According to Joseph Nye of Kennedy School of Government there are many components of globalization including social globalization (fast information), environmental globalization (global warming/climate change), military/security and finally economic globalization.
Joseph Nye notes that “What economic globalization does is it tends to create a good deal of inequality. Some people get ahead while others don't get ahead as quickly or at all.”
In the advanced countries those who don’t get ahead as quickly as possible or those that don’t get ahead at all are protected by the state through programmes such as social security, unemployment benefits, health insurance, disability benefit, study stipends, fuel/energy allowance and other safety nets. These programmes help to reduce the negative and destructive impact of globalization on their lives. On the other hand such safety nets do not exist in the global south including Africa and therefore people are more exposed to the destructive impact of economic globalization.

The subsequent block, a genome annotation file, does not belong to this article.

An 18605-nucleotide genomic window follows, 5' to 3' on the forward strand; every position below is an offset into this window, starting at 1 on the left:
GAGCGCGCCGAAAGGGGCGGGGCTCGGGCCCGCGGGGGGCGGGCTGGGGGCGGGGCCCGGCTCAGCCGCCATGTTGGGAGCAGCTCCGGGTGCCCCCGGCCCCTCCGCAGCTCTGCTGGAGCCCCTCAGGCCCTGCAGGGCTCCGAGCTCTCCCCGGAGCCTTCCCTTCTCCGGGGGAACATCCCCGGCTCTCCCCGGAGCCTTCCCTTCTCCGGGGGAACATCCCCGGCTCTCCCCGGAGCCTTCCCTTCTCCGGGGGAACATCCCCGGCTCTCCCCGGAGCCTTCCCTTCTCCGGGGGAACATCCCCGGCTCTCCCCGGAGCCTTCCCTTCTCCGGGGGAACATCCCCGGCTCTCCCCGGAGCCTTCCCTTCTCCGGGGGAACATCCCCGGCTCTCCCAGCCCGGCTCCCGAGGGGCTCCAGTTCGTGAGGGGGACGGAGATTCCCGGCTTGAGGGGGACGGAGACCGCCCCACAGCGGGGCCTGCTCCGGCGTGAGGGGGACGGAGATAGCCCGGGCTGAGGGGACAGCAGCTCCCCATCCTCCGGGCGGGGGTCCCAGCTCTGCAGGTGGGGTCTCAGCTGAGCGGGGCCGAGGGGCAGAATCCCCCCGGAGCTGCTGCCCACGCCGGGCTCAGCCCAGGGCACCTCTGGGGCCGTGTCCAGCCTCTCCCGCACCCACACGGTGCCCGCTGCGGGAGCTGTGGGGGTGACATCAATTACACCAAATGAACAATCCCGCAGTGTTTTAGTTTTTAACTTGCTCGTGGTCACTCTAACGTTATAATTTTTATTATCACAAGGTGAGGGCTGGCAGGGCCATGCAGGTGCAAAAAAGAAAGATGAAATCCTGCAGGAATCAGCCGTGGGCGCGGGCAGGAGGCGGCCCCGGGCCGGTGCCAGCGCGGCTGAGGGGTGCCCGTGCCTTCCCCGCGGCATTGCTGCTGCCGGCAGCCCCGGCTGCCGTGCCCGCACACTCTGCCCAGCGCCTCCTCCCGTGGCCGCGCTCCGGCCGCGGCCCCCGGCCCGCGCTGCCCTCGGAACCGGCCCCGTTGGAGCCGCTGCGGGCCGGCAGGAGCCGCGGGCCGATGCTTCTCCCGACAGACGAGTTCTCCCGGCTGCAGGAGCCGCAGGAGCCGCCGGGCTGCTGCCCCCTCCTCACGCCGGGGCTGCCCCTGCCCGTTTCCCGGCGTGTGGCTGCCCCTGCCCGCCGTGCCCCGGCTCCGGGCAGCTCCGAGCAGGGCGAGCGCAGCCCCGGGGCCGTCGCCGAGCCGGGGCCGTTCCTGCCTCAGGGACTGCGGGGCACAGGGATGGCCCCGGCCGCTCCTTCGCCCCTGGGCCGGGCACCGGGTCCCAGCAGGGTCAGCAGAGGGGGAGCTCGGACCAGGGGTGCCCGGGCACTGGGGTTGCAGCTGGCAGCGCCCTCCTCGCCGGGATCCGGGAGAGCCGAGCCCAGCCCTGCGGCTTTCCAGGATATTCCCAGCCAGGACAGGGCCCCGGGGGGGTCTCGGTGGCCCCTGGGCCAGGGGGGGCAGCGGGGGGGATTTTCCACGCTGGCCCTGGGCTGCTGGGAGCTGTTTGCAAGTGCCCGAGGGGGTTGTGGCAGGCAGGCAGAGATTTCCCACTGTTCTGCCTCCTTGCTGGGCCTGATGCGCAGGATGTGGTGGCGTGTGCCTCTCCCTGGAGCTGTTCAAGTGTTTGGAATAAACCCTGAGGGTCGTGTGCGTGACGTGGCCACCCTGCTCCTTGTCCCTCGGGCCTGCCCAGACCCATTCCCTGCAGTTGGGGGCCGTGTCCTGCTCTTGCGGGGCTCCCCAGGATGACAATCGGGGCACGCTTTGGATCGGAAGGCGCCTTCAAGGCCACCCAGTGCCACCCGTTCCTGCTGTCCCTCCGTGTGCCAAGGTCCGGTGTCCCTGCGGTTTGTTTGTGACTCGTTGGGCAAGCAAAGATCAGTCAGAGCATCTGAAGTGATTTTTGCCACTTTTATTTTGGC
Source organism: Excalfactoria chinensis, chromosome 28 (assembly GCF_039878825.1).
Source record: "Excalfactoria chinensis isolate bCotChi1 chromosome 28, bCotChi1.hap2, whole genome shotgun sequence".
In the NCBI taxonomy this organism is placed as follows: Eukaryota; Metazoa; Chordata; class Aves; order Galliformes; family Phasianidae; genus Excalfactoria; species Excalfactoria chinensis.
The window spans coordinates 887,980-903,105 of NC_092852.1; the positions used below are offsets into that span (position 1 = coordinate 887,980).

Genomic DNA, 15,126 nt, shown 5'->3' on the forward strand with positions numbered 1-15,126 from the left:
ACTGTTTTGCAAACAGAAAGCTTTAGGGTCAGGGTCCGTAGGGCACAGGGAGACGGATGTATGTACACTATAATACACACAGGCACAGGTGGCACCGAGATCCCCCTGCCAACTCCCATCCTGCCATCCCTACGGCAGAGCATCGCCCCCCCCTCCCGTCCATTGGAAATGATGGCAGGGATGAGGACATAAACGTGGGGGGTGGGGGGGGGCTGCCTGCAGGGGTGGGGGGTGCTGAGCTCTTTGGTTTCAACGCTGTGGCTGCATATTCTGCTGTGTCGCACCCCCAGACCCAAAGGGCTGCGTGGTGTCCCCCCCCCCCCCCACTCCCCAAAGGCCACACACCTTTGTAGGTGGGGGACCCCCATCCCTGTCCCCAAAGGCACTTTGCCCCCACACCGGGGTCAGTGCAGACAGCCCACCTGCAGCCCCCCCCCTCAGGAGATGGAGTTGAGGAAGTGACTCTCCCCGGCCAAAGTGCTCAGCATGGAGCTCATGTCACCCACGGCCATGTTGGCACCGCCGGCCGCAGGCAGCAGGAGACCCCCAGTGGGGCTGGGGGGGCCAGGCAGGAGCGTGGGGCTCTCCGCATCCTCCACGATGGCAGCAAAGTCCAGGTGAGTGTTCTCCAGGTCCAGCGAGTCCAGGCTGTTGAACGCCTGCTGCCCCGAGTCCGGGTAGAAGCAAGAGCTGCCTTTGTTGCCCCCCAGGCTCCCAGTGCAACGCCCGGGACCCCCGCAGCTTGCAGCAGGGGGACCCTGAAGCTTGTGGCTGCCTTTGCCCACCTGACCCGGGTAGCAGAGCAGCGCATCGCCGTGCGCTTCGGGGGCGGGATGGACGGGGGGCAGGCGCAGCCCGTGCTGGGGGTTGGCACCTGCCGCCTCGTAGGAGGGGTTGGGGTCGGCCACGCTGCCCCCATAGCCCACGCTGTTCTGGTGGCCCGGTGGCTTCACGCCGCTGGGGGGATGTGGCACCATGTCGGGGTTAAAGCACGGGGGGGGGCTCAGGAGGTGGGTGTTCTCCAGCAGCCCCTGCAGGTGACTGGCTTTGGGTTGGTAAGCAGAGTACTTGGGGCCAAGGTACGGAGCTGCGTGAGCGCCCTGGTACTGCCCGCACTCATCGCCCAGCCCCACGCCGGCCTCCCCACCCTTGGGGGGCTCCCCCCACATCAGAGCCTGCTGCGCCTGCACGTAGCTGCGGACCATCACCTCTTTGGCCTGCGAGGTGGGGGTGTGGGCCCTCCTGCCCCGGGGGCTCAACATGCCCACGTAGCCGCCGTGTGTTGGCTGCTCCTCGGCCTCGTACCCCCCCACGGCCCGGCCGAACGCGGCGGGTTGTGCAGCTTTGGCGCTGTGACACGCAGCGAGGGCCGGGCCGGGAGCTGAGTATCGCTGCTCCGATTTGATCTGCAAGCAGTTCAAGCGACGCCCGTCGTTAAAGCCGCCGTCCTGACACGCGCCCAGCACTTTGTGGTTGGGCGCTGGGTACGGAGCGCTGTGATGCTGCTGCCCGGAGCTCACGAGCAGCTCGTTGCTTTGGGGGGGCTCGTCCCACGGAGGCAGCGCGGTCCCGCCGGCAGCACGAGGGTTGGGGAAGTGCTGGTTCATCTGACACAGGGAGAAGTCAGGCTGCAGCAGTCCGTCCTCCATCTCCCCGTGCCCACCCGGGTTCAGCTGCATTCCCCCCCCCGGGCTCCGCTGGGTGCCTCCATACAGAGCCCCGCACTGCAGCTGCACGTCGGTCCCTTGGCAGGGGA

This is what worries many anti-poverty activists. The demonstrations in North Africa and the Middle East and its impact on fuel prices show that the world cannot ignore the inequalities that come with economic globalisation especially its devastating impact on people in the global south.
The question is: How do we protect those in the global south that do not benefit from the wealth that economic globalization creates so that they do not react negatively to offset the wheel of globalisation? How do we create opportunities and avenues for the poor to fully participate in the game of globalisation? What role can governments, corporations and civil society play to ensure that the poor are not left behind?
By Lord Adusei